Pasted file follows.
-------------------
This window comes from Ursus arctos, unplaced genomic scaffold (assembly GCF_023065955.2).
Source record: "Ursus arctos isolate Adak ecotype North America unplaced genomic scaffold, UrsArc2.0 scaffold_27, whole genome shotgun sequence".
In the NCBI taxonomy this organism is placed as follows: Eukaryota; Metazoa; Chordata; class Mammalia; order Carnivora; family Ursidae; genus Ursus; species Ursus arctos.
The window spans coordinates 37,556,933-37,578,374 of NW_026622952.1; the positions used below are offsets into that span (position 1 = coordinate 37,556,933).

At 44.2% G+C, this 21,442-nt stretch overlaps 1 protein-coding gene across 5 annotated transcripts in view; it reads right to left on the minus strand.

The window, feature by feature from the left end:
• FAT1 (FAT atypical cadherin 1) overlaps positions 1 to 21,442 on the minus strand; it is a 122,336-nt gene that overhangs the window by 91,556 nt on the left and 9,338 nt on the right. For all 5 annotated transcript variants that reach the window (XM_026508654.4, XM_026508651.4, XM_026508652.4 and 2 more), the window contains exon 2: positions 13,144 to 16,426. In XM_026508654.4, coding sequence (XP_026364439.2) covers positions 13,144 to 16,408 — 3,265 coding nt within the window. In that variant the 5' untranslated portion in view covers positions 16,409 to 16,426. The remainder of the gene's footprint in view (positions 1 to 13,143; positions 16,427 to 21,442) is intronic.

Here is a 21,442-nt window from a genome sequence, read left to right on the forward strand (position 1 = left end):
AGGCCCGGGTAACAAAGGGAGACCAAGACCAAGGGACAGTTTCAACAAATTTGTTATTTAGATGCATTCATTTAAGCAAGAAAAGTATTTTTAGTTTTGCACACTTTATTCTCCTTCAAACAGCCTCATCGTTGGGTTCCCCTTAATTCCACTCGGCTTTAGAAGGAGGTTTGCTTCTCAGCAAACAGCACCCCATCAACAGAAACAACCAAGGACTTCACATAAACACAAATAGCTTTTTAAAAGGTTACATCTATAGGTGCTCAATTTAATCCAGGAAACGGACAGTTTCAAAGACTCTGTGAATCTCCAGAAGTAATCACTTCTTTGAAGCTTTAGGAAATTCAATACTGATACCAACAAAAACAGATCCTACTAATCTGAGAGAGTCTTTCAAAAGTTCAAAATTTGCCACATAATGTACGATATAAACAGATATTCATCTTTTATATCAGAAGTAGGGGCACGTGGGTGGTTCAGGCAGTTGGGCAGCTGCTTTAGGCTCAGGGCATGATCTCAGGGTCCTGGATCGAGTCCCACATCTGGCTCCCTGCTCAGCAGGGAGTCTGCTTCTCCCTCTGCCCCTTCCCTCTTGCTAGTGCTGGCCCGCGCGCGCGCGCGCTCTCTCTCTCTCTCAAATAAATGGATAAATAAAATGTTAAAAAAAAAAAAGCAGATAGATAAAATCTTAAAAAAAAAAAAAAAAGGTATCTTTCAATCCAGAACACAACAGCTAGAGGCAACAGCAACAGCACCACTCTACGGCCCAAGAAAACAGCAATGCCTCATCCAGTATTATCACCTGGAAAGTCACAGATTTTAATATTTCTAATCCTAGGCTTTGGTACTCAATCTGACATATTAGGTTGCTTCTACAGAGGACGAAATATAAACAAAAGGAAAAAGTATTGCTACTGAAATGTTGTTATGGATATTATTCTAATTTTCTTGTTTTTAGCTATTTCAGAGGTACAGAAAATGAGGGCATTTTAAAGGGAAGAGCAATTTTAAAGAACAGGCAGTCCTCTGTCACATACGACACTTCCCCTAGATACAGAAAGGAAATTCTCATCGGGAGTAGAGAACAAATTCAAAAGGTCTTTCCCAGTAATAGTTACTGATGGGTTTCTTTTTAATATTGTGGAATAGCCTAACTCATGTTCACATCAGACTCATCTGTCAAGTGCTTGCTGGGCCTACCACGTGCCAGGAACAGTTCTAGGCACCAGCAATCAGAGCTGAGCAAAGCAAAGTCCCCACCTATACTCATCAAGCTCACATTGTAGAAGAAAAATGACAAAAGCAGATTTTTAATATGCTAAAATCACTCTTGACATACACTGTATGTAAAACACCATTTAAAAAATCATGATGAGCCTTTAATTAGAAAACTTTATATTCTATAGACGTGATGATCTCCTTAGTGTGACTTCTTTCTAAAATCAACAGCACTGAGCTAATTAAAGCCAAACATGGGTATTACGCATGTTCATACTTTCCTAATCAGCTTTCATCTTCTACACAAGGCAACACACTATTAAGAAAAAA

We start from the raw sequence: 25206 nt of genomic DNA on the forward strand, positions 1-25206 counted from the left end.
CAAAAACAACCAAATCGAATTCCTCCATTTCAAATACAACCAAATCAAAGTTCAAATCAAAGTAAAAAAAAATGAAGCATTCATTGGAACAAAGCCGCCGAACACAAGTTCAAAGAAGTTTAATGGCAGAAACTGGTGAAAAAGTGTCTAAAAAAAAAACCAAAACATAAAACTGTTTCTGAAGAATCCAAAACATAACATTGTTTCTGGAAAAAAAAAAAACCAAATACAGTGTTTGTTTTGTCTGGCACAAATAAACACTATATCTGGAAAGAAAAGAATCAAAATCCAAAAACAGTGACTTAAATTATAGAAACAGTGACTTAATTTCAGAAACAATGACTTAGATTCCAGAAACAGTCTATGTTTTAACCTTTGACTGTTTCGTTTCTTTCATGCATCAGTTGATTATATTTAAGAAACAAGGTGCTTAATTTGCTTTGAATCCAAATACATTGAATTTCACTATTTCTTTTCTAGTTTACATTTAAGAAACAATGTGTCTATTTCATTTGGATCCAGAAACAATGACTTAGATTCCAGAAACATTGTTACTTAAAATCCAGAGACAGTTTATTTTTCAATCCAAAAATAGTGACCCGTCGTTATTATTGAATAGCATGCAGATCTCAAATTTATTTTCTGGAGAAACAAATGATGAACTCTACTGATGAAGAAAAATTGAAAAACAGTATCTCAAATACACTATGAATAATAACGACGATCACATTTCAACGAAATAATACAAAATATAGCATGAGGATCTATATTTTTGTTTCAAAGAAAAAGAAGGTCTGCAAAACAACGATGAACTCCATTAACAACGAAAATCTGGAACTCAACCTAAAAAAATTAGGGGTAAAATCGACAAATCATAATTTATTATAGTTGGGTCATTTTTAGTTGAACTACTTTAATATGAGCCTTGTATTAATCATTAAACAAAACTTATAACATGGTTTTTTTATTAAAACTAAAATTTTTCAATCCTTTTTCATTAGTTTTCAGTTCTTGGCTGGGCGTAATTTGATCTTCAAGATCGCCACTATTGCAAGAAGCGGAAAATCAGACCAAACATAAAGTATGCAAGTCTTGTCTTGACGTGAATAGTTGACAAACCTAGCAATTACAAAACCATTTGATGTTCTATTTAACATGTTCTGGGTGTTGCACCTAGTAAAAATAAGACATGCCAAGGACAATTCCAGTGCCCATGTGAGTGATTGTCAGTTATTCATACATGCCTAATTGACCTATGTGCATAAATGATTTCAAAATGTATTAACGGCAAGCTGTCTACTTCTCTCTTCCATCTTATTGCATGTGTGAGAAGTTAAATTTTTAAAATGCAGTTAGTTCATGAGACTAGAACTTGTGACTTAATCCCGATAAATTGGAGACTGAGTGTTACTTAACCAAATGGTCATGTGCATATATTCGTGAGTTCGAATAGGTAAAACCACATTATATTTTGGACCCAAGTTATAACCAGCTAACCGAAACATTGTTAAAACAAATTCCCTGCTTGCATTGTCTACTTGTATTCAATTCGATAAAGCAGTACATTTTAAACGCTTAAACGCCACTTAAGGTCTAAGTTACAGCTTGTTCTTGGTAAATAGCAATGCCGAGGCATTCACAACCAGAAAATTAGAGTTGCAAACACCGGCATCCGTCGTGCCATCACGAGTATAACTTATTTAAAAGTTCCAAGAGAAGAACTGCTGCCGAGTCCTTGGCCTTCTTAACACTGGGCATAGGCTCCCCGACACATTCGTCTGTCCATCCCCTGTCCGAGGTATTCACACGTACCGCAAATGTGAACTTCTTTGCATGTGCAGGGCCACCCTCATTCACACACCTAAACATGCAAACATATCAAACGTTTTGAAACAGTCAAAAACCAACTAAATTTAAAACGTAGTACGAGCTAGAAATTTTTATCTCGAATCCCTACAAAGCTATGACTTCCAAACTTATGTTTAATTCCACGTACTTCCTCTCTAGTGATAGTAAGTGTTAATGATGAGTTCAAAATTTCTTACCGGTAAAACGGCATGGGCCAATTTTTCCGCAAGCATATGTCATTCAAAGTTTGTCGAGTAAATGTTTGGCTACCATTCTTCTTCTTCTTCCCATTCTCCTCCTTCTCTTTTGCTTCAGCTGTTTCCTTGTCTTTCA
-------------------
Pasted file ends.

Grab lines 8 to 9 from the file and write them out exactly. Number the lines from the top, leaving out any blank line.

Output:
Here is a 21,442-nt window from a genome sequence, read left to right on the forward strand (position 1 = left end):
AGGCCCGGGTAACAAAGGGAGACCAAGACCAAGGGACAGTTTCAACAAATTTGTTATTTAGATGCATTCATTTAAGCAAGAAAAGTATTTTTAGTTTTGCACACTTTATTCTCCTTCAAACAGCCTCATCGTTGGGTTCCCCTTAATTCCACTCGGCTTTAGAAGGAGGTTTGCTTCTCAGCAAACAGCACCCCATCAACAGAAACAACCAAGGACTTCACATAAACACAAATAGCTTTTTAAAAGGTTACATCTATAGGTGCTCAATTTAATCCAGGAAACGGACAGTTTCAAAGACTCTGTGAATCTCCAGAAGTAATCACTTCTTTGAAGCTTTAGGAAATTCAATACTGATACCAACAAAAACAGATCCTACTAATCTGAGAGAGTCTTTCAAAAGTTCAAAATTTGCCACATAATGTACGATATAAACAGATATTCATCTTTTATATCAGAAGTAGGGGCACGTGGGTGGTTCAGGCAGTTGGGCAGCTGCTTTAGGCTCAGGGCATGATCTCAGGGTCCTGGATCGAGTCCCACATCTGGCTCCCTGCTCAGCAGGGAGTCTGCTTCTCCCTCTGCCCCTTCCCTCTTGCTAGTGCTGGCCCGCGCGCGCGCGCGCTCTCTCTCTCTCTCAAATAAATGGATAAATAAAATGTTAAAAAAAAAAAAGCAGATAGATAAAATCTTAAAAAAAAAAAAAAAAGGTATCTTTCAATCCAGAACACAACAGCTAGAGGCAACAGCAACAGCACCACTCTACGGCCCAAGAAAACAGCAATGCCTCATCCAGTATTATCACCTGGAAAGTCACAGATTTTAATATTTCTAATCCTAGGCTTTGGTACTCAATCTGACATATTAGGTTGCTTCTACAGAGGACGAAATATAAACAAAAGGAAAAAGTATTGCTACTGAAATGTTGTTATGGATATTATTCTAATTTTCTTGTTTTTAGCTATTTCAGAGGTACAGAAAATGAGGGCATTTTAAAGGGAAGAGCAATTTTAAAGAACAGGCAGTCCTCTGTCACATACGACACTTCCCCTAGATACAGAAAGGAAATTCTCATCGGGAGTAGAGAACAAATTCAAAAGGTCTTTCCCAGTAATAGTTACTGATGGGTTTCTTTTTAATATTGTGGAATAGCCTAACTCATGTTCACATCAGACTCATCTGTCAAGTGCTTGCTGGGCCTACCACGTGCCAGGAACAGTTCTAGGCACCAGCAATCAGAGCTGAGCAAAGCAAAGTCCCCACCTATACTCATCAAGCTCACATTGTAGAAGAAAAATGACAAAAGCAGATTTTTAATATGCTAAAATCACTCTTGACATACACTGTATGTAAAACACCATTTAAAAAATCATGATGAGCCTTTAATTAGAAAACTTTATATTCTATAGACGTGATGATCTCCTTAGTGTGACTTCTTTCTAAAATCAACAGCACTGAGCTAATTAAAGCCAAACATGGGTATTACGCATGTTCATACTTTCCTAATCAGCTTTCATCTTCTACACAAGGCAACACACTATTAAGAAAAAA